Tuesday, September 25, 2012

Adirondack Natural History: Bugs and Frost

For many locations in the Adirondacks, the growing season ended last week when the temperature dropped into the mid-20’s. The hard frost that formed on unprotected garden vegetables and cultivated flowers that were not covered was enough to destroy these sensitive forms of vegetation, along with many herbaceous plants that thrive in fields and meadows.

However, not all places in the region experienced freezing temperatures, as the calm air that permitted heat to be radiated from the atmosphere into space also allowed many spots to retain just enough warmth to stay several degrees above 32. In heavily wooded areas, the dense canopy of leaves that still exists is able to act like a sheet of plastic placed over a garden and trap the warmth of the ground beneath it.

The thermometer at my house, which is positioned about a dozen feet into a wooded setting, recorded a minimum temperature of 35 degrees on the morning when my entire lawn was coated with a very noticeably layer of frost. (I do periodically check the calibration of this device to verify that it is working correctly, so I am certain that the 35 degree reading was accurate for this specific location.)

Since exposure to freezing temperatures is lethal to many bugs, once the air begins to cool significantly, a number of these invertebrates temporarily retreat from an open area to the shelter of a wooded spot in order to escape the cold. This is one of the main reasons why many bugs continue to be encountered in the days following a killing frost. Mosquitoes, midges and moths are all likely to be noticed in the coming weeks despite the inability of various species of these flying insects to survive the freezing temperatures that have already been recorded throughout the region on several early mornings this season.

A mass of cold air, accompanied by a strong pressure gradient, occasionally causes a breeze at night which flushes the warm air from protected pockets beneath the canopy. During these cold snaps, the temperature in deciduous woodlands can plunge to near the same levels as those occurring in more open places. Bugs that sought refuge among the twigs and lower foliage of the underbrush during these early autumn events eventually perish, as they would if they remained in the open.

After the leaves have fallen in another several weeks, this shelter will be lost to those invertebrates that remain active into the early autumn. A hardwood forest from the middle of October through early May is nearly thermally identical to open areas that experience a rapid rate of cooling on clear, calm nights.

Bugs that spend much of their lives in nooks and crannies are able to continue to function longer into the autumn than those that fly. Crickets, earwigs, centipedes and millipedes all concentrate a significant portion of their time in places that are protected from the first few cold snaps of the season. Eventually, even these locations experience freezing temperatures as the cold becomes more intense, and they also perish.

Over the course of the next several months, our region will experience ever increasing cold spells. As the layer of leaves falls to the ground, and then as the moisture in the soil starts to freeze, no place will remain for bugs to escape the cold. This is why all of these organisms have evolved a dormant stage in their life cycle in which to pass the coming season. When a creature enters into an inactive state, its chemical composition is able to change to allow it to withstand temperatures that regularly drop below the freezing mark. Despite the periods of sub-zero weather that our region experiences in winter, most bugs, like mosquitoes, remain alive in a state of dormancy.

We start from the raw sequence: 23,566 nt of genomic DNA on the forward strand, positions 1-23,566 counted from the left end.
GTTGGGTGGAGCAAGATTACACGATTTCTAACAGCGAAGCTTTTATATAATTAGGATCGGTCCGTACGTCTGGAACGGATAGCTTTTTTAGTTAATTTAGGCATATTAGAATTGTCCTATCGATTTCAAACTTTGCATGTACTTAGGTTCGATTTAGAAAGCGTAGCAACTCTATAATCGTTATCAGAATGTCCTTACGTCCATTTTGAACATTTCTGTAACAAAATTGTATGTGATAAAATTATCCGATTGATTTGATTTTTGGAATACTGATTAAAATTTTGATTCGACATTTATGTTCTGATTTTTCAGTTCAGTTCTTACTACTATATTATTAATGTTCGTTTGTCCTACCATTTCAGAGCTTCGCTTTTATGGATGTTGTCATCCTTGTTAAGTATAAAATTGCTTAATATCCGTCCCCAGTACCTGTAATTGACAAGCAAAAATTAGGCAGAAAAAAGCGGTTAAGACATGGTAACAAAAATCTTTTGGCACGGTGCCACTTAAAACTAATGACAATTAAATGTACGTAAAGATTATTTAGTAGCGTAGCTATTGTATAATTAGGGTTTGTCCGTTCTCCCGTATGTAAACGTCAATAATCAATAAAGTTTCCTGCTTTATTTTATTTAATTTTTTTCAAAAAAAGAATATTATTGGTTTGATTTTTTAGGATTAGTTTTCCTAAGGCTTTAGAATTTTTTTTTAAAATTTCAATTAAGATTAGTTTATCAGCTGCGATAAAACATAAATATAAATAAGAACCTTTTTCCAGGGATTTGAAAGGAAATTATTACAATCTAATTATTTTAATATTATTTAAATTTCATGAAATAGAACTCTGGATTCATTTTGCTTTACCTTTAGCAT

Just because we have had several mornings when a hard freeze has killed everything in the garden except carrots and pumpkins, it does not mean that all our bugs have been destroyed. While a few have died in this initial blast of cold air, it takes numerous such events, especially after the leaves drop from the trees to do away with this segment of our fauna, which always returns the following spring after the leaves emerge from their buds to again provide shelter from the drastic changes in temperatures here in the Adirondacks.

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Tom Kalinowski is an avid outdoor enthusiast who taught field biology and ecology at Saranac Lake High School for 33 years. He has written numerous articles on natural history for Adirondack Life, The Conservationist, and Adirondack Explorer magazines and a weekly nature column for the Lake Placid News. In addition, Tom’s books, An Adirondack Almanac, and his most recent work entitled Adirondack Nature Notes, focuses on various events that occur among the region’s flora and fauna during very specific times of the calendar year. He also spends time photographing wildlife. Tom’s pictures have appeared in various publications across the New York State.

3 Responses

  1. Camp Software says:

    I think that you were right on with this article. Two things I like about the post, one it is straight forward and two it does not attempt to promote anyone’s position particularly. Great job Tom.

  2. RC says:

    Thanks – nice to see this info. here’s a question: What about ticks?

  3. Tom Kalinowski says:

    Hi RC: In response to your quesetion concerning ticks- Ticks, like all invertebrates, are impacted by cold weather, but are able to burrow into the debris on the ground to avoid freezing when it gets too cold. When the temperature rises during the day, the ticks migrate upward on blades of grass, or the stalks of weeds in the hopes of latching onto a passing creature, like a deer, dog or mouse.

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